Monday, November 09, 2009

I am reminded of FDR's use of this term while thumbing his nose at the U.S. Constitution's clearly stated constraints on the powers of his office. He insisted the crises of his day--the First Great Depression, the wars in Europe and the South Pacific--demanded a new paradigm. Never mind that he himself had had much to do with precipitating them! Later--and, for that matter, earlier--presidents proved just as keen to treat this purported social contract as "just a [expletitive deleted] piece of paper," in George W. Bush's elegant phraseology. But a government without constraints is a lawless government. That's why the word anarchy is so misleading: anarchists oppose the State precisely because of its innate tendency to grow lawless. In the immortal words of Chicago Mayor Richard J. Daley, responding to antiwar protestors at the 1968 Democratic National Convention, "The police aren't here to create disorder; they're here to preserve it."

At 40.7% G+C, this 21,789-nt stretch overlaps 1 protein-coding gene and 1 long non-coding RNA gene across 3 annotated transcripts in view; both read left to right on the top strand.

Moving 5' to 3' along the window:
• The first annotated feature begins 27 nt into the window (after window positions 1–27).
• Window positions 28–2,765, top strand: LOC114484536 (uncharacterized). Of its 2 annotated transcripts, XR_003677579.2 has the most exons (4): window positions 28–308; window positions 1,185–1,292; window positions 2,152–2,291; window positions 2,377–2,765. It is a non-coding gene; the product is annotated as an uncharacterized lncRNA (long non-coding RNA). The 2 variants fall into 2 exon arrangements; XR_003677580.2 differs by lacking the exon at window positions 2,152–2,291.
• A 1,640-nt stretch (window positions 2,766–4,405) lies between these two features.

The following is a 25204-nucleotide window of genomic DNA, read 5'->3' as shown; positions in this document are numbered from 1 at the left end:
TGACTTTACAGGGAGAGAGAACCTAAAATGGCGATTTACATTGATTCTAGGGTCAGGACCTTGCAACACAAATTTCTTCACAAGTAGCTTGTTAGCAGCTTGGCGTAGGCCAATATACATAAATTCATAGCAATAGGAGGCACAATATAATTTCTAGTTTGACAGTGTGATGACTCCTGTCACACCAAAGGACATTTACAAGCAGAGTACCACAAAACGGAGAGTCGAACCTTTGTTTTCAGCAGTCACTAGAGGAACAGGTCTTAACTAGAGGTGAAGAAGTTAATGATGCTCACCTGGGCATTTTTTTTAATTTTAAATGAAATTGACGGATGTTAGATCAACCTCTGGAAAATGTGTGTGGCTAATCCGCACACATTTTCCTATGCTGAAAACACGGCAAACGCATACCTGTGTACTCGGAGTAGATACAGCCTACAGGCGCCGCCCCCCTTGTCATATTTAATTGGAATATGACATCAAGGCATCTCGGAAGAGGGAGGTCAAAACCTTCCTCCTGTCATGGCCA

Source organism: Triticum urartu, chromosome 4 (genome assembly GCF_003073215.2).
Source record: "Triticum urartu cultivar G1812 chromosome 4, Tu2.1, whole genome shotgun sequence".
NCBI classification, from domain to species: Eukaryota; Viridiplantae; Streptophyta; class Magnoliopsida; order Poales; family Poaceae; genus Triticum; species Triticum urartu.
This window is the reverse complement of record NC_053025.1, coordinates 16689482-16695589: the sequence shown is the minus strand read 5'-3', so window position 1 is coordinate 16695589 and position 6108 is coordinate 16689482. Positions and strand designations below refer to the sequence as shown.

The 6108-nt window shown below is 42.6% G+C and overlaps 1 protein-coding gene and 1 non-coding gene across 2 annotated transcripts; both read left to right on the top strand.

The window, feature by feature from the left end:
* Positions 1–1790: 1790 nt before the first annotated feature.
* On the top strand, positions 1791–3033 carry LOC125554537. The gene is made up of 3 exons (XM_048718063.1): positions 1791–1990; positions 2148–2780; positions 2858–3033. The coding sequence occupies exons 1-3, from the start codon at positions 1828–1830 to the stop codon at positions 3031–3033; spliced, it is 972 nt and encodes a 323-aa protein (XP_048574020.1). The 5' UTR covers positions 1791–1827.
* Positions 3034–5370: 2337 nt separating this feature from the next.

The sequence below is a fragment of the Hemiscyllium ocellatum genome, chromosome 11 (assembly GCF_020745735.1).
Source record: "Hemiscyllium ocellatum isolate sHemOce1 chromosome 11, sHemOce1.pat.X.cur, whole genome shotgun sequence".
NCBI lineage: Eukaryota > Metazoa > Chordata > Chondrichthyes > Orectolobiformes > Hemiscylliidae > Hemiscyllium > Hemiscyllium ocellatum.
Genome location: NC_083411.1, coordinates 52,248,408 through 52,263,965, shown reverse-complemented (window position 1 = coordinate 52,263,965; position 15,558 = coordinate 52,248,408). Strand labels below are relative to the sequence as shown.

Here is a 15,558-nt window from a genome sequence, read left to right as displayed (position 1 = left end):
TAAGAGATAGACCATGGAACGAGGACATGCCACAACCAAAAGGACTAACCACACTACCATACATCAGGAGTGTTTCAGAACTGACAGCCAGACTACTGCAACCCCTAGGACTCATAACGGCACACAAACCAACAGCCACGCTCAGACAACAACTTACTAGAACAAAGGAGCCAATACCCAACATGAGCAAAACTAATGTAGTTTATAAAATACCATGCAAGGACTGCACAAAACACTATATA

Post a Comment

<< Home